PHILADELPHIA (CBS) — Pennsylvania is reporting its highest number of new coronavirus cases since the pandemic began. Health officials reported 6,339 new COVID-19 cases on Wednesday, bringing the statewide total to 281,852.
As of Tuesday night, there were another 110 new coronavirus-related deaths. The state’s death toll now stands at 9,465.
Pennsylvania has already announced new measures to address the sharp increase in COVID-19 cases. The state’s mask mandate has been changed and there are new guidelines for those who are traveling.
Beginning Friday, health officials say anyone traveling to Pennsylvania should test negative for COVID-19 within 72 hours of arriving in the commonwealth or self-quarantine for 14 days after arrival.
CBS3 caught up with travelers at the Philadelphia International Airport after the new guidelines were announced.
“You probably get a handful of people who do it, a handful of people who don’t,” North Philadelphia resident Curtis Cunningham. “I’ll do it to make sure I’m healthy and the people around me are healthy.”
But, not everyone is on board.
The new travel restriction is a requirement, but the Wolf administration admits the new rules are difficult to enforce and compliance is voluntary.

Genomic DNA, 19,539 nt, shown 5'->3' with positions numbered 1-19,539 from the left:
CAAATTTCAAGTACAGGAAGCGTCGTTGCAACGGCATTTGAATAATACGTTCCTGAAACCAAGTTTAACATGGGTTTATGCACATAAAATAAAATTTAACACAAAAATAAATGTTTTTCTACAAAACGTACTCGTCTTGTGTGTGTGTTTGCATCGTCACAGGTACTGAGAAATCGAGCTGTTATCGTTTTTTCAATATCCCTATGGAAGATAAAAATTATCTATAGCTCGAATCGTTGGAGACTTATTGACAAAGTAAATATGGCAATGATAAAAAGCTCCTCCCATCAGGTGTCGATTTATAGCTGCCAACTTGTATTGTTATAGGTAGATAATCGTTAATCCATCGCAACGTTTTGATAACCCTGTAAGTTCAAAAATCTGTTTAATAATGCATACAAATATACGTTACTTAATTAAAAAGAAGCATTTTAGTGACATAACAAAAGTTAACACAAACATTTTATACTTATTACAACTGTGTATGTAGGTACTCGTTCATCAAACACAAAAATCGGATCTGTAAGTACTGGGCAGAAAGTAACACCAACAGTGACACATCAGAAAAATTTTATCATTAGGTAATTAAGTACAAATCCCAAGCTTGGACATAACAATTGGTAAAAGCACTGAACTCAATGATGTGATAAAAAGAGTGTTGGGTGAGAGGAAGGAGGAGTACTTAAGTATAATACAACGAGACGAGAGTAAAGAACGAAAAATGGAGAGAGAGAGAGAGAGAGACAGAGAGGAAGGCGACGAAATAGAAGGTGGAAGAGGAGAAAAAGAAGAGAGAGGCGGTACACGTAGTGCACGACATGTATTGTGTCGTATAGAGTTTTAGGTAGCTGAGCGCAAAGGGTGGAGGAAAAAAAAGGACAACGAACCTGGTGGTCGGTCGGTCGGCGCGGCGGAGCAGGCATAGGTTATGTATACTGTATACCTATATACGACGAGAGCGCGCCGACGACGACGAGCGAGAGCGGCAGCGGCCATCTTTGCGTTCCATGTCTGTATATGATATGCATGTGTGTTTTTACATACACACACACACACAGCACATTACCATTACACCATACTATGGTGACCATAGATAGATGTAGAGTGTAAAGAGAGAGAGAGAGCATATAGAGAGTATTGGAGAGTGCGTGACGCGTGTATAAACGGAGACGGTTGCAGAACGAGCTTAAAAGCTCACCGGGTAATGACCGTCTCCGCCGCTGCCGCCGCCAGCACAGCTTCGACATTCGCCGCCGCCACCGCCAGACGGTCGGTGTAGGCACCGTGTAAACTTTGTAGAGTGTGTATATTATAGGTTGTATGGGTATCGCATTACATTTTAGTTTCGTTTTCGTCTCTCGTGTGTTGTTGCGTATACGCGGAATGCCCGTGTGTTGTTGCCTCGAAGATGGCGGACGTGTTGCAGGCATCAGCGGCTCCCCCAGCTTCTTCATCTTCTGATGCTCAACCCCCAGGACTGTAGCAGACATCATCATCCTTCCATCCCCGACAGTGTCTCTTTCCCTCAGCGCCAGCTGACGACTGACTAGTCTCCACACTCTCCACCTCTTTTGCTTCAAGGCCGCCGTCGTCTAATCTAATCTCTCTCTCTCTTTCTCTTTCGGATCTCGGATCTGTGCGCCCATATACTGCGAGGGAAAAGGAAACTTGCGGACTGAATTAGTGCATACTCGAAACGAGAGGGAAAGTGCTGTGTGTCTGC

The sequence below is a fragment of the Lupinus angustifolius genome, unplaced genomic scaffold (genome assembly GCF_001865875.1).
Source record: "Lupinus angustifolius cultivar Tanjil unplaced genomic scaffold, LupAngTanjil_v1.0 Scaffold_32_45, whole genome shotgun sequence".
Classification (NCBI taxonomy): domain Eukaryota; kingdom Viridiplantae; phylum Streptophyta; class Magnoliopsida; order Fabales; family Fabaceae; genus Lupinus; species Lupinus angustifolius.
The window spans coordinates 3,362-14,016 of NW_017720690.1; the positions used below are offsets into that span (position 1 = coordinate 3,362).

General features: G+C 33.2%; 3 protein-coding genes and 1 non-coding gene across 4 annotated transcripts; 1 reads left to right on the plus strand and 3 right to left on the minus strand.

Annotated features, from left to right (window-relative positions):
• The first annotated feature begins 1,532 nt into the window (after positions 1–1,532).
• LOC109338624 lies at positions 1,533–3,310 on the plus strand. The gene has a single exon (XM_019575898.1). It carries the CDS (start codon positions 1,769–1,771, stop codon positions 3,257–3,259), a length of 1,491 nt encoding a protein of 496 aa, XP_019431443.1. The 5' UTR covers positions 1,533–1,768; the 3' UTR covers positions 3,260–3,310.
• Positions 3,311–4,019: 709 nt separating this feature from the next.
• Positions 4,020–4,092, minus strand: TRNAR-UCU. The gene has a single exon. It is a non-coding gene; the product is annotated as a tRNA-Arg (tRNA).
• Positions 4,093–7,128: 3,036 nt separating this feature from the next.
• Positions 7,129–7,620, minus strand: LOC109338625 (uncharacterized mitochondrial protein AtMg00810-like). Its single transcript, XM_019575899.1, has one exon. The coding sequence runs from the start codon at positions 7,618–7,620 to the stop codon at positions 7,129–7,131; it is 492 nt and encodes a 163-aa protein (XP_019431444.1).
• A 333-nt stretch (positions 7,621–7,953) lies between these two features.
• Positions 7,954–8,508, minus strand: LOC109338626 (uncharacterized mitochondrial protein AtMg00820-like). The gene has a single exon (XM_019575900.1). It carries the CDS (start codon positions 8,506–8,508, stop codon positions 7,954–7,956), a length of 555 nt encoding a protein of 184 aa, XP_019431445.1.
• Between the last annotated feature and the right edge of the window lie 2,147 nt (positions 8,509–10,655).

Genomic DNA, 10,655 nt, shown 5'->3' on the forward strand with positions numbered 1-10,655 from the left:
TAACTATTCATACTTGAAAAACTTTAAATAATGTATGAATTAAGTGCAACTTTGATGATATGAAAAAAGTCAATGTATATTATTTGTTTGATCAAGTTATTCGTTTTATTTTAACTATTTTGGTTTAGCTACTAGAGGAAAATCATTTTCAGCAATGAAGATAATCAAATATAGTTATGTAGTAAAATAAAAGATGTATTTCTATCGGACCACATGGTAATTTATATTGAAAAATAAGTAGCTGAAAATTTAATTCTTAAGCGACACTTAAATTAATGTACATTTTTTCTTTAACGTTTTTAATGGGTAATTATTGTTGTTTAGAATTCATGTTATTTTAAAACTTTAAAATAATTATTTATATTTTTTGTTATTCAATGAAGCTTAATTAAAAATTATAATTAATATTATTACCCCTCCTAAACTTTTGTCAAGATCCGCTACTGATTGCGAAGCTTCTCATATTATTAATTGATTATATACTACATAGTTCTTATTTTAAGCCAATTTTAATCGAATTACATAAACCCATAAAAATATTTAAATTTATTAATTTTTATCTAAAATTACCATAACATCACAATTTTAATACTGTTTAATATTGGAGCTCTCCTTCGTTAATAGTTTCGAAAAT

“We have no plans at this time to be enforcing, checking for tests as people come off airplanes, certainly as people drive into Pennsylvania,” Secretary of Health Dr. Rachel Levine said. “With freedom comes responsibility, that’s not a new concept, that’s been articulated since the beginning of our country and we all have a responsibility to work towards the common good and right now that means following these orders. I think what we’re all asking in all of our started is for people not to travel. We really people to stay at home and within their household and not to travel to see friends and family during the Thanksgiving holiday.”
Not only that the state also strengthened its mask mandate from April.
Health officials are now requiring Pennsylvanians to wear masks everywhere, both outside and inside, when you’re with people not part of your household.
“This applies if you have people in your home who are not part of your household,” Levine said.
The new requirement does not apply to people who commute to other states for work or travel for medical treatment.
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